I try to swing the club back with everything -- hips, shoulders, arms and hands -- working together. When I turn my shoulders fully, they accommodate the swinging of my arms to create a strong, unified package at the top of the backswing.

Start down slow

When good players talk about "getting too quick," they're almost always talking about the first move down from the top of the backswing. The beginning of the downswing can't be rushed. You want your swing to gather speed gradually.

If you start down suddenly, all your speed and power are gone by the time you reach impact. Your timing and mechanics are shot, too.

Remember, there can only be one fast moment in the swing, and it had better be when the club strikes the ball.

Down and through

0ne of the keys to good ball striking is to hit through the ball, not at it. In my mind, the ball is merely an object that is in the way of the clubhead as it tears through the hitting area. I don't try to end my swing abruptly after the ball is struck. I try to keep the clubhead accelerating down the target line as long as I comfortably can.

A sweet finish

The look of my follow-through serves as sort of a road map for what happened earlier in my swing. My arms are extended, showing that my swing was real wide, with good extension through the ball. My shoulders have unwound, showing that my swing was predicated on a full shoulder turn.

The toe of the club points straight down, proving that I didn't rotate the club excessively with my hands through impact. For it to arrive at this position, I had to release the club naturally.

Finishing thoughts

0ne of the secrets to good iron play is keeping things simple. The number of situations I encounter may be endless, but the same sound, no-frills swing is sufficient to deal with almost all of them.

Here are the keys to hitting the irons solidly and consistently:

The longer the iron, the farther forward I position the ball in my stance.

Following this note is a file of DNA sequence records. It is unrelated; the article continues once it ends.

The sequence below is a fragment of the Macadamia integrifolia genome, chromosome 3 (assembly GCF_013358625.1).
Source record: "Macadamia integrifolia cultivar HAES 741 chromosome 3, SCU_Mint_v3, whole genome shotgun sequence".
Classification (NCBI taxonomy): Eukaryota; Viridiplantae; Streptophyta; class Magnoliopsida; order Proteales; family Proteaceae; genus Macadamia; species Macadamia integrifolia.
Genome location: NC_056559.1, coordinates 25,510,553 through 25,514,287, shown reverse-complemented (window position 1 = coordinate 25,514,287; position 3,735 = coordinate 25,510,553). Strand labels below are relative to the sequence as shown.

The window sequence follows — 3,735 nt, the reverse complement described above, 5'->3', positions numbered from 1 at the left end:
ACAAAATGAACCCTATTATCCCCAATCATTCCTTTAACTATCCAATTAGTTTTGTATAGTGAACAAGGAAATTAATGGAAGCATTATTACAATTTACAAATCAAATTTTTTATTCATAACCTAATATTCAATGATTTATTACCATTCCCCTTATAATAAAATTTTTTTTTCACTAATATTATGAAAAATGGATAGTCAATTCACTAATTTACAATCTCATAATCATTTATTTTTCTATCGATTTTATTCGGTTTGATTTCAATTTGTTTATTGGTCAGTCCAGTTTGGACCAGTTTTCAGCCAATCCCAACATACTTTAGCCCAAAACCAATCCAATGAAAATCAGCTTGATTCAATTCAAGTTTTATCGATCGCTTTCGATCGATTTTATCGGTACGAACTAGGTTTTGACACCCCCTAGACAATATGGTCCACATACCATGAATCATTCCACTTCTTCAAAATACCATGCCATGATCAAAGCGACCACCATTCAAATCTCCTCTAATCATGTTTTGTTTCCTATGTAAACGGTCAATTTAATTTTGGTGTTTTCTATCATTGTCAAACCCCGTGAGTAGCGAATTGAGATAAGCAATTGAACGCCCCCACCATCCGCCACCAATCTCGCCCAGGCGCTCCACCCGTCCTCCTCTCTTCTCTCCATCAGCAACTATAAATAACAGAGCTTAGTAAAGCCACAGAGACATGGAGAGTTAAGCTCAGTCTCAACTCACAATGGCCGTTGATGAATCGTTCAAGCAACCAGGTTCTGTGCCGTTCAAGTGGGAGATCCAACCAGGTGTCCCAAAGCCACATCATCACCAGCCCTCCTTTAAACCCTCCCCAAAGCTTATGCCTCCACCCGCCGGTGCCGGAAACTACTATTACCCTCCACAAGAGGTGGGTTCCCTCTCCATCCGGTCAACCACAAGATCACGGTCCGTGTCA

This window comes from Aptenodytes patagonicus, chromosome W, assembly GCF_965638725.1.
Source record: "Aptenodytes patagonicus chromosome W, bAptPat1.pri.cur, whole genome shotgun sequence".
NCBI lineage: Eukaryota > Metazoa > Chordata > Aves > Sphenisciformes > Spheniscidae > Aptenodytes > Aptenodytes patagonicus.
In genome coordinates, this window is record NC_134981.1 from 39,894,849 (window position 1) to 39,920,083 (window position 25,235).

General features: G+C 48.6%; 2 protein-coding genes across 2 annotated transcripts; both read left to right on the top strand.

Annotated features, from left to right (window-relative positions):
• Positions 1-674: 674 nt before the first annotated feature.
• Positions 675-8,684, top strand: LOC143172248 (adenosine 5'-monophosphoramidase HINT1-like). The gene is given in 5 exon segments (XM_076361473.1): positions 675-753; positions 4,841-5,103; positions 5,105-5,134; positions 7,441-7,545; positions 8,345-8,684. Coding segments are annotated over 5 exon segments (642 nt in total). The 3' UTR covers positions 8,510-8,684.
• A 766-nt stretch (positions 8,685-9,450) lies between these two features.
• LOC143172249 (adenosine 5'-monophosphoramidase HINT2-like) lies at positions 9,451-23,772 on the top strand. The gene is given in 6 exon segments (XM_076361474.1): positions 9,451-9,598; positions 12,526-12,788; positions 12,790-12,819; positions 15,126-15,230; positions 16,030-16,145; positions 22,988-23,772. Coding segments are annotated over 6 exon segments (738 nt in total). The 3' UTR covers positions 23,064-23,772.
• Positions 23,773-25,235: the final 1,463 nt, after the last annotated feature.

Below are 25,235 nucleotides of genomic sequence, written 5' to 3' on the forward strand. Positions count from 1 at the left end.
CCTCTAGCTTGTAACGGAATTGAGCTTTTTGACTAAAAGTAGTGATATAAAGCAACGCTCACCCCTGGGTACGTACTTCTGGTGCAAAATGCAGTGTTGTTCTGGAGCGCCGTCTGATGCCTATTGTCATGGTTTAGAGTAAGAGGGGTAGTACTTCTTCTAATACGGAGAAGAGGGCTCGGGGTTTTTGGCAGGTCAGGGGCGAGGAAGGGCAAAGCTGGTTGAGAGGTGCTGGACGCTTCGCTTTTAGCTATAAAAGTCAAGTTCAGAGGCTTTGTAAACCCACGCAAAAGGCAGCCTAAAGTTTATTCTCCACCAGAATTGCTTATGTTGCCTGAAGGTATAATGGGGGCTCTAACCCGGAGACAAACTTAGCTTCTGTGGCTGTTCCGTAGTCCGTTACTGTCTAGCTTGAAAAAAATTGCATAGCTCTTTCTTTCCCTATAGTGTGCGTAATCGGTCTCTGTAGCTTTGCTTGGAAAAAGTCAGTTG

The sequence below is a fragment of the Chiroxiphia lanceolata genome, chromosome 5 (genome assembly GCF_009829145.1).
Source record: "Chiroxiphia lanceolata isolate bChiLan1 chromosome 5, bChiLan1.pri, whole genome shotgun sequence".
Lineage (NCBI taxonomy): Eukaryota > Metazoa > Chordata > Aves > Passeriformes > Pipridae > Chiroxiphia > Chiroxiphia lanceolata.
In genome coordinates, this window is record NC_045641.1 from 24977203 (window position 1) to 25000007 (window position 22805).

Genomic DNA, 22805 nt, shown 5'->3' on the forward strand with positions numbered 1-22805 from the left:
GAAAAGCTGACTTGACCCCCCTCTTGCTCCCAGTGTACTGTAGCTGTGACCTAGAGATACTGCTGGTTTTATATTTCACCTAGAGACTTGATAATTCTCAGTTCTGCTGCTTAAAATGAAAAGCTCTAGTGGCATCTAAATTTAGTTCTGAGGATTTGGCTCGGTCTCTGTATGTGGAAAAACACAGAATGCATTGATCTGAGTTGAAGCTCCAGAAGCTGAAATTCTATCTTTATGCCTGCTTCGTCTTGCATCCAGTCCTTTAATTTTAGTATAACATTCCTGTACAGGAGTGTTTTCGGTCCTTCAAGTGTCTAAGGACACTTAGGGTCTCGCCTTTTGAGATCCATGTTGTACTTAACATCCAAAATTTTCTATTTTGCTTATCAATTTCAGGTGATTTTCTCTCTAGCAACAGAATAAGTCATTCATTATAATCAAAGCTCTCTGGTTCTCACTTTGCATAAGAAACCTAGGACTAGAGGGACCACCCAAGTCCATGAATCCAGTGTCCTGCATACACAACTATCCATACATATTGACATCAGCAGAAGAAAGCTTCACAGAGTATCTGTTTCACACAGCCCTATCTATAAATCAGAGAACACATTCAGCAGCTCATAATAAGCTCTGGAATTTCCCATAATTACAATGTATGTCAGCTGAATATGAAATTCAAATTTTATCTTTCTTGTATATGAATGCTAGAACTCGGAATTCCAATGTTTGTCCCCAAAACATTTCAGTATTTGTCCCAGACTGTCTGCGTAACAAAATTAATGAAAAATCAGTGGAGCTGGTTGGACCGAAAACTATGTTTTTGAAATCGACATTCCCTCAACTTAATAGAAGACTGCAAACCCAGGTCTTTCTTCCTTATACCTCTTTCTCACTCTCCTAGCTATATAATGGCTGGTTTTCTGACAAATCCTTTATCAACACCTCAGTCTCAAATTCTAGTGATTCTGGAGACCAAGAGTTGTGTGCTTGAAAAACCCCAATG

I sweep the longer irons, hit down on the rest. I trust the club's loft to get the ball airborne.

My backswing with the irons is shorter than with the woods.

To promote good timing, I start down slowly from the top of the backswing.

The clubhead strikes the ball first, the turf last. I don't begin to take a divot until the ball has left the clubface.

I swing within myself. On standard shots, I never expend more than 80 percent of my effort.

The worse my lie, the farther back I position my ball in my stance.

I always tee my ball on par 3s. You want every edge you can get.

• The; perfect divot is the same size and shape as a dollar bill.

From the book "How I Play Golf" by Tiger Woods with the editors of Golf Digest. Text copyright (c) 2001 by ETW Corp. Reprinted by permission of Warner Books, Inc, NY, NY. All rights reserved. Distributed by New York Times Special Features.


A player can become mentally tougher by learning from his experiences -- both positive and negative. Rallying to win three consecutive U.S.

Juniors and as many U.S. Amateurs taught me the value of a never-give-up attitude.

Take ownership of your mistakes. Every shot is your responsibility.

When I drive it into the junk like I did on the last hole at Dubai in 2001, I can't blame anyone but myself.

Never make the same mistake twice. It took two visits to the tributary at Augusta National's 12th hole to convince me never to be short of that green again. Both times the wind got me -- but the wind is always a factor there.

Never beat yourself up; there are plenty of people who'll do it for you. I'm my own worst critic, but I will never do anything to undermine my confidence. Nor will I be influenced by anyone's criticism of me. You must be tough enough mentally to handle all potential distractions.